micronutrient amendments on Verticillium and Fusarium wilt of tomato.
Plant Dis. Reptr. 56:151-153.
2. Jones, J. P. and S. S. Woltz. 1975. Effect of liming and nitrogen
source on Fusarium wilt of cucumber and watermelon. Proc. Fla. State
Hort. Soc. 88:200-203.
3. Jones, J. P. and S. S. Woltz. 1981. Fusarium-incited diseases of
tomato and potato and their control. In: Nelson, P. E., Toussoun, T.
A. and Cook, R. J. (eds.) Fusarium: Diseases, Biology and Taxonomy.
Penn State Univ. Press, University Park, pp. 157-168.
4. Woltz, S. S. and J. P. Jones. 1968. Micronutrient effects on the in
vitro growth and pathogenicity of Fusarium oxysporum f. sp.
lycopersici. Phytopathology 58:336-338.
5. Woltz, S. S. and J. P. Jones. 1973. Tomato Fusarium wilt control by
adjustments in soil fertility. Proc. Fla. State Hort. Soc. 86:157-159.
6. Woltz, S. S. and J. P. Jones. 1981. Nutritional requirements of
Fusarium oxysporum: Basis for a disease control system. In: Nelson,
P. E., Toussoun, T. A. and Cook, R. J. (eds.) Fusarium: Diseases,
Biology and Taxonomy. Penn State Univ. Press, University Park, pp.
Table 1. Effects of lime and micronutrients on watermelon Fusarium wilt.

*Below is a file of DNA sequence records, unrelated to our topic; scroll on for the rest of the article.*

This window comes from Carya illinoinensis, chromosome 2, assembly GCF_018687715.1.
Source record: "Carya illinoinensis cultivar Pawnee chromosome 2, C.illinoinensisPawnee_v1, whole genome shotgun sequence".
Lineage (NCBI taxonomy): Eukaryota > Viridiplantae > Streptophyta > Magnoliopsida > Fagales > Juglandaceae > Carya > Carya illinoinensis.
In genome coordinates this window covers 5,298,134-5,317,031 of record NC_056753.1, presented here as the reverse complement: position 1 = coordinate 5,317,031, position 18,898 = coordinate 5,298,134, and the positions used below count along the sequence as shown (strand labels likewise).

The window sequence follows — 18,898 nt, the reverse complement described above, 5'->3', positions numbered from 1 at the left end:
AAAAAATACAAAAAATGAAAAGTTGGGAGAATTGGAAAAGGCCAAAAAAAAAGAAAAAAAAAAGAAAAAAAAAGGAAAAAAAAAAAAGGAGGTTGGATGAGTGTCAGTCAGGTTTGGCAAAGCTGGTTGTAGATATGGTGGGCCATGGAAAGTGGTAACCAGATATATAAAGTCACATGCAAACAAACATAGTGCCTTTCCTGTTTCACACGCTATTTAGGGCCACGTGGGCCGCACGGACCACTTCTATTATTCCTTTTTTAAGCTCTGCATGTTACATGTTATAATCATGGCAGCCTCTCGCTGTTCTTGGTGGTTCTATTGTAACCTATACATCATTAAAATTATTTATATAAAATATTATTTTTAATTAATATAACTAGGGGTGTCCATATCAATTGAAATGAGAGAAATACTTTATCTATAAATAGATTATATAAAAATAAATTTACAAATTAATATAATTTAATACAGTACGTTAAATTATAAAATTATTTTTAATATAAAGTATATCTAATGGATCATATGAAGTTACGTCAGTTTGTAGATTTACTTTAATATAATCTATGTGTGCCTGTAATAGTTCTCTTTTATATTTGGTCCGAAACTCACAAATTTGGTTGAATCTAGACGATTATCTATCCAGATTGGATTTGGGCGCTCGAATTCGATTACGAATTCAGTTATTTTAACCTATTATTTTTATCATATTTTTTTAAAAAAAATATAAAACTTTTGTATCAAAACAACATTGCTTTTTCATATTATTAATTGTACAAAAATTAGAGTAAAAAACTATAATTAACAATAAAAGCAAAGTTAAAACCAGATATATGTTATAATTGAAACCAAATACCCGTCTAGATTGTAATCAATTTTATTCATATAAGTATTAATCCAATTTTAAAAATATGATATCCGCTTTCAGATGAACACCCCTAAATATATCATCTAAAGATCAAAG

First Planting Second Planting Third Planting
Diseased Av. Fr. Wt. Diseased Av. Ft. Wt. Diseased Av. Ft. Wt.
Treatment Perk CaC03 Plants per plant Plants per plant Plants per plant Media
No. g/L g/L % 9 % 9 % 9 pH
1 0.33 1 37.5 4.3 54.2 1.9 72.4 3.4 5.80
2 1 1 16.8 6.4 37.5 1.9 67.6 2.8 5.73
3 3 1 25.3 5.1 50.0 1.1 75.1 2.5 5.67
4 0.33 3 12.5 6.3 36.3 1.9 33.5 4.3 6.33
5 1 3 12.5 5.9 45.8 1.8 42.3 5.1 6.33
6 3 3 16.8 5.0 55.8 1.9 68.7 3.6 6.21
7 0.33 9 8.5 6.7 39.2 2.2 1.9 4.2 7.27
8 1 9 0 7.4 66.7 1.5 0 4.7 7.68
9 3 9 0 6.5 60.4 1.9 0 5.7 7.59
LDS, 5% level 23.2 1.8 NSD NSD 26.0 1.4 0.30
0.33 19.5a* 5.8a 43.2 2.0 35.9a 4.0a 6.47a
1 9.8a 6.5a 50.0 1.7 36.6a 4.2a 6.58a
3 14.0a 5.5a 55.4 1.6 47.9a 3.9a 6.49a
1 26.5a 5.3b 47.2 1.6 71.7a 2.9b 5.73c
3 13.9ab 5.7b 46.0 1.8 48.2b 4.3a 6.29b
9 2.8b 6.9a 55.4 1.9 0.64c 4.8a 7.51a
XValues in same column followed by different letters are significantly different at the 5% level.